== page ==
Why Write A Short Text When One Can Make A Long Video Instead?

I really hate video tutorials. There are very few which are well made and concise. Most of them have a very low information density. Also with the video format one cannot just skim it like one can with a text. I much prefer text with pictures. Also I prefer papers over talks as I can access them with in the way that I like best.

This particular time I had a video where I wanted to obscure some regions. You know this effect from TV shows where they pixelate some face or company logo. The problem is that the object moves on the screen and therefore the pixelated area needs to track the object. This can either be done by hand or automatically.

Using my video editing program of choice, Kdenlive, I have tried this. Quickly I realized that I needed some tutorial. There is a bit in the official documentation about “auto mask”. There is not a lot of explanation, rather just a video. In that video the author shows how automatic tracking works. One basically just selects a region and let the thing do some work. It just did not work out for me so well.

Therefore I wanted something with keyframes, where I can manually adjust the box every few seconds. I let Google search for “kdenlive pixelate” and found only video tutorials. So I took a look into the first one, “Kdenlive Lesson 20 - Blur and Obscure”. The author spends the first minutes to talk about sub-clip selection, which I already knew and shouldn't be the topic. Then he shows how one can pixelate a fixed section of the screen, which does not help me. And only after spending four minutes I heard him say that there is a way to track stuff on screen, but he does not know and is going to look into at some future time. Five minutes wasted.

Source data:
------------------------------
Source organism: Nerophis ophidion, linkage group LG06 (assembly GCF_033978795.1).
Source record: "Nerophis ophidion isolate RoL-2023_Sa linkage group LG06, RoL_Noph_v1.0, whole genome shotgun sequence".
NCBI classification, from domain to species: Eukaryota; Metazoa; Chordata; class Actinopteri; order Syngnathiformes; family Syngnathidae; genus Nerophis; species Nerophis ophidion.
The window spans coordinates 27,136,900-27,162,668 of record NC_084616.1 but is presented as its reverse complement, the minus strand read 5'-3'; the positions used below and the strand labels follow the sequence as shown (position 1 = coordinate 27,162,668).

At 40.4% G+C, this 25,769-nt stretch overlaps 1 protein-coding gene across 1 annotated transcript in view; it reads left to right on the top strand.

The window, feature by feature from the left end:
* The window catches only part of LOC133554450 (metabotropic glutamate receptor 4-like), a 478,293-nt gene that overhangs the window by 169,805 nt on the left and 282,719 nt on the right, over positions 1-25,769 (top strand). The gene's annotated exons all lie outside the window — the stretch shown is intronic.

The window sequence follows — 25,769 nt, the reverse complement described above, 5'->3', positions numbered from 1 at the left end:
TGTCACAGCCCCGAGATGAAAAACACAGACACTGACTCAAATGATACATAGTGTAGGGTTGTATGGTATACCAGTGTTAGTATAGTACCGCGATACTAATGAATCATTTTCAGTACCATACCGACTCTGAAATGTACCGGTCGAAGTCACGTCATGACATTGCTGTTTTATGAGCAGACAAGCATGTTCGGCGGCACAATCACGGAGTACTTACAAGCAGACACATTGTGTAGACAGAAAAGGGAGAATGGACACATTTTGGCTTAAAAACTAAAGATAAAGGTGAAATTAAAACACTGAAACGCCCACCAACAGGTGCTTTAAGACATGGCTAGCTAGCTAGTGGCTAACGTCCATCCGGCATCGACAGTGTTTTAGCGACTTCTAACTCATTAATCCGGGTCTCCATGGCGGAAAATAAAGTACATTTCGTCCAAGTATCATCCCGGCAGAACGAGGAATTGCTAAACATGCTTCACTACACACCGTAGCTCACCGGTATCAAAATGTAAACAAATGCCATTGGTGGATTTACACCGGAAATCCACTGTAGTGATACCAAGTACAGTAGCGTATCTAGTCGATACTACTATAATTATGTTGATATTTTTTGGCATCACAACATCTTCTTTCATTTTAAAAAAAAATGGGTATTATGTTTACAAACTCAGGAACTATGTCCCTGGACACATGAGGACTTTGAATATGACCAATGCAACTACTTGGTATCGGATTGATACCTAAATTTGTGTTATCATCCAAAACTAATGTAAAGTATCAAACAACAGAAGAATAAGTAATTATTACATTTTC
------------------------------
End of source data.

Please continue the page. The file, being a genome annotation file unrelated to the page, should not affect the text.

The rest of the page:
So I looked into the next one, Kdenlive Tutorial: How To Pixelate And Keyframe A Video Clip. It starts off really slow, with the author introducing himself, advertising all his other tutorials. I don't care for any of these things. He takes some clip, and adds the pixelation filter. But it covers the whole screen, not just part. And then he shows keyframes to change the amount of pixelation, using it to fade into pixelation. That uses keyframes and pixelation, but does not help me at all. Another few minutes wasted.

Then I tried the third one, “Kdenlive: How To Auto Track And Obscure A Moving Face Or Object”. This shows the “auto mask” feature, which I already tried. I only realized that after spending a few minutes into the video.

I then tried to use the “transform” filter with the fixed box pixelation, but I could not figure out how to make one filter apply to a previous one. Then I remembered a blog post from somebody that one just creates a black clip and uses the “transform” filter on that with keyframes.

It turns out that it is surprisingly easy but tedious:

  1. Create a “color clip” which is just black. It will show up in the “project bin”.

  2. Drag it down into an empty track. You might need to create one first by right-clicking on the very left of an existing layer and using the context menu.

  3. Search for the “transform” filter and drag it down onto the clip. You may need to select the “composition track” to be the one with the actual video.

  4. Make sure that you have “distort” selected, otherwise the black box would retain its aspect ratio and would not be flexible enough.

  5. Use the “+” button to create new key frames where you want them. Click on keyframe markers to select them.

  6. Then drag and scale the rectangle in the video screen such that it covers the area that you want. You might need to add more keyframes in the middle to compensate camera movement.

This explanation took just a page of text, one screenshot and I would find it much more informative than a five minute video. Unfortunately the video tutorials seem really popular for video editing or general computer stuff.